Monday, March 3, 2008

Changing It Up: Why Rename Your Business?

I received an email over the weekend from one of my vendors announcing the company’s name change and additions of new products.

While I’m excited about the new products, I’m finding myself really irritated at the name change.

Firstly, their products are among my best-selling items. So a name change put me at risk of losing repeat business from my customers.

Secondly, it’s more work for me. I have to acquire new product images, format and upload them, as well as update the company bio on my webstore. Those aren’t difficult tasks, but they’re a grand waste of time when I have so many other things to do. (Like many a small business owner, I’m beginning to more frequently ask: what’s in it for me?)

The company had a difficult-to-pronounce name to begin with, but the new one isn’t an improvement. The first name evokes the emotion of love, which tied in well with the product line of luxurious, conscientious, organic skin care products. But the new name sounds like a bastardized version of the Italian word for “baby.” The new company name has a way different mouth feel, sound and visual impact. And it loses that emotional suggestion and doesn’t replace it with anything more evocative or relevant.

So what made them do it?

I will call them and ask (and try to be supportive), but in the meantime, I’m noodling it on my own and coming up with nothing.

Consultants suggest that business owners only change their business names if they need to change direction, put the past behind (as in the case of negative publicity or scandal), or to be more clear and descriptive of what the business actually does. But none of those reasons seems to apply in this case.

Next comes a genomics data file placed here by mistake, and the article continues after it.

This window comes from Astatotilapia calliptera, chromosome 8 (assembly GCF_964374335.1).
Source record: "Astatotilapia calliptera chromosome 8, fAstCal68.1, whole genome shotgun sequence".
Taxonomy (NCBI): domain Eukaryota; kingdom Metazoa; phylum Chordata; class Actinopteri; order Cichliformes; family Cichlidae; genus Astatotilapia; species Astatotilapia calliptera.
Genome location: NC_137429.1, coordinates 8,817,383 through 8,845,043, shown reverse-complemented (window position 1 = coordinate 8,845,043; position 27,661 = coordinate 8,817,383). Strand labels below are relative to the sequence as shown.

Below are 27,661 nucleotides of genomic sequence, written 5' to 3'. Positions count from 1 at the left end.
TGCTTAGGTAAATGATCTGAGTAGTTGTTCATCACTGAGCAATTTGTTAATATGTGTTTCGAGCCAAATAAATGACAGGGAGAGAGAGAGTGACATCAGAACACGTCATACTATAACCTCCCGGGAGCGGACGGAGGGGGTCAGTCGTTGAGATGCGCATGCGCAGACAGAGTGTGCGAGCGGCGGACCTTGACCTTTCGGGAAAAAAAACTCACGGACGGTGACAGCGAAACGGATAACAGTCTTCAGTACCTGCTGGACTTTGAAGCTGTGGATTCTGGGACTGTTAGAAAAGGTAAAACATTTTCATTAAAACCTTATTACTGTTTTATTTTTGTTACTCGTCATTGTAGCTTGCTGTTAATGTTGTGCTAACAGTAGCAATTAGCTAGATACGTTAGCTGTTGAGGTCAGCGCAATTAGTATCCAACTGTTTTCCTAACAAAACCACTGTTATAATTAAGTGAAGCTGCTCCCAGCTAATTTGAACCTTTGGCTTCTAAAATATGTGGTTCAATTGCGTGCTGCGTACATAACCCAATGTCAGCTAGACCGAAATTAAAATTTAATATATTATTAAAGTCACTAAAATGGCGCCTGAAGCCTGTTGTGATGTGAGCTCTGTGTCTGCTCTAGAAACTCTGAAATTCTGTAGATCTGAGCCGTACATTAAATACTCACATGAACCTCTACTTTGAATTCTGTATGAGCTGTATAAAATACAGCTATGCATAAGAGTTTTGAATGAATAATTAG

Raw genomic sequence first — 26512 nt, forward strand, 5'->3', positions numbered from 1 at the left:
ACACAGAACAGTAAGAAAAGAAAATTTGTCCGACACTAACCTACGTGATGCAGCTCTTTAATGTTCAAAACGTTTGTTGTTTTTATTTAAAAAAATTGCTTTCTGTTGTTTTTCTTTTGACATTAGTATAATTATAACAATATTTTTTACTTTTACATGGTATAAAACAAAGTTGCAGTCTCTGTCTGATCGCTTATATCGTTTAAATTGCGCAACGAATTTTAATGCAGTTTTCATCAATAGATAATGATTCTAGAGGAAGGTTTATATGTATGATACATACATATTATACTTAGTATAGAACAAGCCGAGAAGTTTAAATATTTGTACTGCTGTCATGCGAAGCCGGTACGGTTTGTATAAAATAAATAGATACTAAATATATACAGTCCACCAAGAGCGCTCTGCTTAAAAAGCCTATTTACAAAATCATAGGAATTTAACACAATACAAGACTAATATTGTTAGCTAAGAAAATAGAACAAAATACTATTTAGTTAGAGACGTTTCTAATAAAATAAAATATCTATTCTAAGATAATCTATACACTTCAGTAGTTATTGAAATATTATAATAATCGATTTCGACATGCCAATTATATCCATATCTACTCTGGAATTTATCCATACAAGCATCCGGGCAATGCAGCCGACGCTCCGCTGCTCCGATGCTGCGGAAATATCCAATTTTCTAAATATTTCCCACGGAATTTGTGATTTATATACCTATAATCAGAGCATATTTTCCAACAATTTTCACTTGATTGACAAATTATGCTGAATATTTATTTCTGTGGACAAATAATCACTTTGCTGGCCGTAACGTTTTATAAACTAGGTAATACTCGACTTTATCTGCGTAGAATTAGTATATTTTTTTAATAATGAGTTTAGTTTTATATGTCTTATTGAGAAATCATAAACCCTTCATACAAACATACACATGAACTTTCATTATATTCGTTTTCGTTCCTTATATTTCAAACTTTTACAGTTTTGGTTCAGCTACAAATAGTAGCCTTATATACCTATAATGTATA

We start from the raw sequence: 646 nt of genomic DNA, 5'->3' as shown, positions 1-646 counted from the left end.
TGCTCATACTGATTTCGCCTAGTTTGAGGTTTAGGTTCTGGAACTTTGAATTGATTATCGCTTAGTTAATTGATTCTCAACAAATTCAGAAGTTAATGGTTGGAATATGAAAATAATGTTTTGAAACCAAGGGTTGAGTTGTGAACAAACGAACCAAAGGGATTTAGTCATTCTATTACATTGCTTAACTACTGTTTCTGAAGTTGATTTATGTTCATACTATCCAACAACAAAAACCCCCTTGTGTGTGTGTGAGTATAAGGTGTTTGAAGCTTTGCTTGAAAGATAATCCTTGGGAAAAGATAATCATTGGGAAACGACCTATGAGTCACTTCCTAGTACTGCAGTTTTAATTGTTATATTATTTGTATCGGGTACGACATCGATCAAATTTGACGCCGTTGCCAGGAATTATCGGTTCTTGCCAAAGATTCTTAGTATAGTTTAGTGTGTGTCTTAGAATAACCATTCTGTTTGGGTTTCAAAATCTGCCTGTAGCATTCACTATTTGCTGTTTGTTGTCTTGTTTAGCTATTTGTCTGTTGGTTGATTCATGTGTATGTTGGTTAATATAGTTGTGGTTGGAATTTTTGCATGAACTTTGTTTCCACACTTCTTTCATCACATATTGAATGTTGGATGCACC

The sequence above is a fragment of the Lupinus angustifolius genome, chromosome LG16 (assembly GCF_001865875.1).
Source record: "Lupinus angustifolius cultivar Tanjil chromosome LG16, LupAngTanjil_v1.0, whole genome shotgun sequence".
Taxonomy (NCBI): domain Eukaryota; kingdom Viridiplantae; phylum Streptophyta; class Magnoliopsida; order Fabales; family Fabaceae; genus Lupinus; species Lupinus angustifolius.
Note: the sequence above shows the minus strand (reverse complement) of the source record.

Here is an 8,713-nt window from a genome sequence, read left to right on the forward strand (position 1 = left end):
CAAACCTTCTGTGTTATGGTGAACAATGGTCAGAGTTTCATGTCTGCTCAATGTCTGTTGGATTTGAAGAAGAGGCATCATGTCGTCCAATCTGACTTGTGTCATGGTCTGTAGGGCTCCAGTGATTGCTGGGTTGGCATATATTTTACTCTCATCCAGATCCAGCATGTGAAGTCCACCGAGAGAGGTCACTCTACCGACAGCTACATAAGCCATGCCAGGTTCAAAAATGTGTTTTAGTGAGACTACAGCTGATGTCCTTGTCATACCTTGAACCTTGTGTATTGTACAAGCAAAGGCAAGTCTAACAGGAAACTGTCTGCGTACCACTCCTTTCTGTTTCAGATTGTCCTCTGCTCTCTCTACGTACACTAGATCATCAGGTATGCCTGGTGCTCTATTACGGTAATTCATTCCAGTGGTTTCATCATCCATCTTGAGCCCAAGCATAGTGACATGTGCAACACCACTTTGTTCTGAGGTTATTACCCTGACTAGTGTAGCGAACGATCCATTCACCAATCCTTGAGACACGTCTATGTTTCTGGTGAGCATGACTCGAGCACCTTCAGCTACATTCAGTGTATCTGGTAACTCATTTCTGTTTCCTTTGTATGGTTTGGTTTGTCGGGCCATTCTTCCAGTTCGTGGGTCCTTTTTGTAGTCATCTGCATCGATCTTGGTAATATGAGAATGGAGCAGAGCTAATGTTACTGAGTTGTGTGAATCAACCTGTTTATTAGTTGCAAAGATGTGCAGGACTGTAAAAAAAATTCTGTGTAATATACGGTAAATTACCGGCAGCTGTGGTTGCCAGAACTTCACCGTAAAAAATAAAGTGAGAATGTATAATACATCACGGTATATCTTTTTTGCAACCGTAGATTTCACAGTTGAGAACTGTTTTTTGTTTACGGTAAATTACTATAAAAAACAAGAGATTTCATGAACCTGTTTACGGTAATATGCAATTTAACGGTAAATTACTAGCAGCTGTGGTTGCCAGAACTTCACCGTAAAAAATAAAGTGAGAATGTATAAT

My supplier has been in business only about two years, so part of me wondered if it isn’t part of the process of maturing. Like a toddler who finds his voice and screams “no” to the world of authority, is a 2-year-old name change a step in clarifying a business’s identity?

Or is it, as one British branding expert suggests, a mistake of vanity? Looking from the outside in as a customer, it does seem like a selfish thing to do. But knowing what I do about how thoughtfully my supplier approaches the business, I doubt it. There must be something going on. Perhaps a trademark issue?

That was the case for a local Portland manufacturer and retail boutique, Poppi Swim. In business for only a few years, they recently changed their name to Popina Swim not too long ago. When I saw that announcement in the newspaper, I had to scratch my head then, too. Why bother? Rebranding your business to make such a minor name alteration couldn't happen for no reason. And it didn't. According to Popina's archived winter newsletter, difficulties in acquiring a trademark for "Poppi" mandated the change.

Regardless of the motivation, renaming your business is not an inexpensive choice. The costs add up not only in potentially lost customers who can no longer find you, but in new signage, labels, stationery, marketing collateral, advertisements, website redesign and more. It can easily run you $10K in just those expenses alone.

Before you start dreaming up a new name for your business, consider whether that money wouldn't be better spent in advertising and promoting the one you already have.

How about you? What stories can you share about the pros and cons of renaming a business?

Want to learn more about lessons learned in the trademark process? Check out the cool retro swimwear by Popina Swim and visit their blog for the full story and advice on how to avoid trademark pitfalls as a start-up.

Recommended Reading:

Change Your Business’ Name: 7 Issues” at the Microsoft Small Business Center

Changing Your Business Name” at

Changing your business’ name” at

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